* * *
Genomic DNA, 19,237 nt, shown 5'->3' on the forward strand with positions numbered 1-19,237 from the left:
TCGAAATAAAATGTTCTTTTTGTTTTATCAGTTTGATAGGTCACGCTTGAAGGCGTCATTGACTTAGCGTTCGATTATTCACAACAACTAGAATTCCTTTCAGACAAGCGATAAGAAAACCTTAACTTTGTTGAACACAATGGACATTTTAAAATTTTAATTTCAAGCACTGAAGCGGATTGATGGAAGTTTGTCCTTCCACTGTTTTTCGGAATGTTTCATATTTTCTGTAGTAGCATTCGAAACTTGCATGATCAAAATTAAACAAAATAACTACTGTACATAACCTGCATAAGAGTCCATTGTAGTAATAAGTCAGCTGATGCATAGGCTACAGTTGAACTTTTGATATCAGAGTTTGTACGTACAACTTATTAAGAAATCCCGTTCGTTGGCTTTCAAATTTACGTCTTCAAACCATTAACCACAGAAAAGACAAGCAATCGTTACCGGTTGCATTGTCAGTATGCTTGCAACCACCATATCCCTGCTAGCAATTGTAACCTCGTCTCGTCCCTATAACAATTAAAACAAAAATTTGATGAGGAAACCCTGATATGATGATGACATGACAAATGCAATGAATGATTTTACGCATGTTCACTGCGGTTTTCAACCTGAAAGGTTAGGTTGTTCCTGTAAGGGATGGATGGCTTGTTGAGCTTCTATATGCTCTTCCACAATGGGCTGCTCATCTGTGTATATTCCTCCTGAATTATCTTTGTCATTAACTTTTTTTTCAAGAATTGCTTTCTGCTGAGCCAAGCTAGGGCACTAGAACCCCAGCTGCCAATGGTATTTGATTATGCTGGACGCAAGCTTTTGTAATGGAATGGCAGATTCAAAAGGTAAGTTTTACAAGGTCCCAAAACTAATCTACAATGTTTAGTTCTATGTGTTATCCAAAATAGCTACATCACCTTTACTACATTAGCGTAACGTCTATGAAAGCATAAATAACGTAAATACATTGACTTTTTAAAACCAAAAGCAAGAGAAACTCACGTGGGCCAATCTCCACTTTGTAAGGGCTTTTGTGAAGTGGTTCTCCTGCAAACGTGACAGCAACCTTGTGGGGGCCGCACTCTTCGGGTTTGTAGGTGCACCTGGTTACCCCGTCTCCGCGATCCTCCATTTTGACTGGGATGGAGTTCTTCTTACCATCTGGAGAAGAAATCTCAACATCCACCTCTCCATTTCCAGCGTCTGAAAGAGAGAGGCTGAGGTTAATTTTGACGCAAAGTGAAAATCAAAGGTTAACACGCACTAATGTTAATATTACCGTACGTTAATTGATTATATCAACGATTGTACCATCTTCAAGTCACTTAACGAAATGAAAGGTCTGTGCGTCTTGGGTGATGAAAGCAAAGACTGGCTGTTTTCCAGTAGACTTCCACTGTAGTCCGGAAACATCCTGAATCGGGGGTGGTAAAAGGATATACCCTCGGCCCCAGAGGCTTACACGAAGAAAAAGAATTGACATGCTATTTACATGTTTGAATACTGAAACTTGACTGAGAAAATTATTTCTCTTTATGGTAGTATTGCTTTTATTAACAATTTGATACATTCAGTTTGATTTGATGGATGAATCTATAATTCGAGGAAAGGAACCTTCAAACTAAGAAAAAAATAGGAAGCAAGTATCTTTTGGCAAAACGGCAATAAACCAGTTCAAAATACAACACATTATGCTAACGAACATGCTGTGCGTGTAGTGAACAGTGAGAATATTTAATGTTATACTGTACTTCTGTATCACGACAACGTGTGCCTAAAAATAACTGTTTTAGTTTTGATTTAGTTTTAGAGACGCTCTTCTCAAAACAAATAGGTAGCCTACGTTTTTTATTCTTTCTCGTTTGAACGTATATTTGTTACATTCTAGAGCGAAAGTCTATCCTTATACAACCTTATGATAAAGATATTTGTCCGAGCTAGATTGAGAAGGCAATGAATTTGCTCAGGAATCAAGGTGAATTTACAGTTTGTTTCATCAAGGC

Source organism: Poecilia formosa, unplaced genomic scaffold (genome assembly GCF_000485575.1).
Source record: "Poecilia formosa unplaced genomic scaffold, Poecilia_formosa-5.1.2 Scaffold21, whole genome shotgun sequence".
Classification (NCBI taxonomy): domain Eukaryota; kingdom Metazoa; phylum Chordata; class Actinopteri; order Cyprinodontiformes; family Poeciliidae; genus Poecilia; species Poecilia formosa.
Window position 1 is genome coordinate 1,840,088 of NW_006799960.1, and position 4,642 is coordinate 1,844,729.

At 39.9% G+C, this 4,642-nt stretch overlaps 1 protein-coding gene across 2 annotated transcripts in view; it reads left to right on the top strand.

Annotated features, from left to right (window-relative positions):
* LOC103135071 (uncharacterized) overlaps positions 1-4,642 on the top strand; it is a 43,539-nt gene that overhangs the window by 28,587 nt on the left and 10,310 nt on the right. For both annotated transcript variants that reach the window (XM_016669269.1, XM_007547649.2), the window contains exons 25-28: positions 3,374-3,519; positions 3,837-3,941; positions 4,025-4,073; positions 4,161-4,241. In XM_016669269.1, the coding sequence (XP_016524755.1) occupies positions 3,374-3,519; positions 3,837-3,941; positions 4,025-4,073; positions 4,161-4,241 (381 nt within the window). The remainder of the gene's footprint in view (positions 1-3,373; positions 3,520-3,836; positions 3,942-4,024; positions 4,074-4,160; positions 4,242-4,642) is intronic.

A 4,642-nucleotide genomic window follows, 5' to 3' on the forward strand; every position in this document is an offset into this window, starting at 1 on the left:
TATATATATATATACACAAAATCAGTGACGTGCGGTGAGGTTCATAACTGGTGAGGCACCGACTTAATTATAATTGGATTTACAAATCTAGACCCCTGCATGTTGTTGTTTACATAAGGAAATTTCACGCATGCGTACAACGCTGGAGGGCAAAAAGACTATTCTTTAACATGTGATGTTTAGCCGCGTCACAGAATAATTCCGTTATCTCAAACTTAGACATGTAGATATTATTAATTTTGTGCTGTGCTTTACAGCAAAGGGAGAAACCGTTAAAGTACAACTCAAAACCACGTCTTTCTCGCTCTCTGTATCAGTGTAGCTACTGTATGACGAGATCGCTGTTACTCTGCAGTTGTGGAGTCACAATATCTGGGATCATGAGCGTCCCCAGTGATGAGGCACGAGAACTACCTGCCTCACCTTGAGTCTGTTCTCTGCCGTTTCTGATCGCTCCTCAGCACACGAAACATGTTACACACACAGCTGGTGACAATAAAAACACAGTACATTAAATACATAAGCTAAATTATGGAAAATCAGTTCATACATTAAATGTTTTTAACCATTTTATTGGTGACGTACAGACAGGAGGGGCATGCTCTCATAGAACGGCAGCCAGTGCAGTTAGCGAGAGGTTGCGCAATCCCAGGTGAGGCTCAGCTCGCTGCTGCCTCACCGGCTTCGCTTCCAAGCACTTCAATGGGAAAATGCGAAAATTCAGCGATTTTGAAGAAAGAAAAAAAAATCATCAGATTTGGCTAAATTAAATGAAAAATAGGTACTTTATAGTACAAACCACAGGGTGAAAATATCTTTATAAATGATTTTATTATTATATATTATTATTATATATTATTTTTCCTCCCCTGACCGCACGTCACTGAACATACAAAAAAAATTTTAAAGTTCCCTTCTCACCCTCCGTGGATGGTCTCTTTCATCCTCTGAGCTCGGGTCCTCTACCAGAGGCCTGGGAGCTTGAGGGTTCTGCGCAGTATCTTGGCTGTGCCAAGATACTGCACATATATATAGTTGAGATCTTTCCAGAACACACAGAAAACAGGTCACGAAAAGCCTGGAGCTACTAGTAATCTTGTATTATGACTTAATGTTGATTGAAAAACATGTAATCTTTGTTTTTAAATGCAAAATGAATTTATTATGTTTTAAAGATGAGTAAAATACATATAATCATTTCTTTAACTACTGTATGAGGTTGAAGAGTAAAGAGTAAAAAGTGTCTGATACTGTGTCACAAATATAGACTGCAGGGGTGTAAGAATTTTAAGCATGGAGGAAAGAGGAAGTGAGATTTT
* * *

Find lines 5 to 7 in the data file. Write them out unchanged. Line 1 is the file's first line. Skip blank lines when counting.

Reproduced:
Classification (NCBI taxonomy): domain Eukaryota; kingdom Metazoa; phylum Chordata; class Actinopteri; order Cyprinodontiformes; family Poeciliidae; genus Poecilia; species Poecilia formosa.
Window position 1 is genome coordinate 1,840,088 of NW_006799960.1, and position 4,642 is coordinate 1,844,729.

At 39.9% G+C, this 4,642-nt stretch overlaps 1 protein-coding gene across 2 annotated transcripts in view; it reads left to right on the top strand.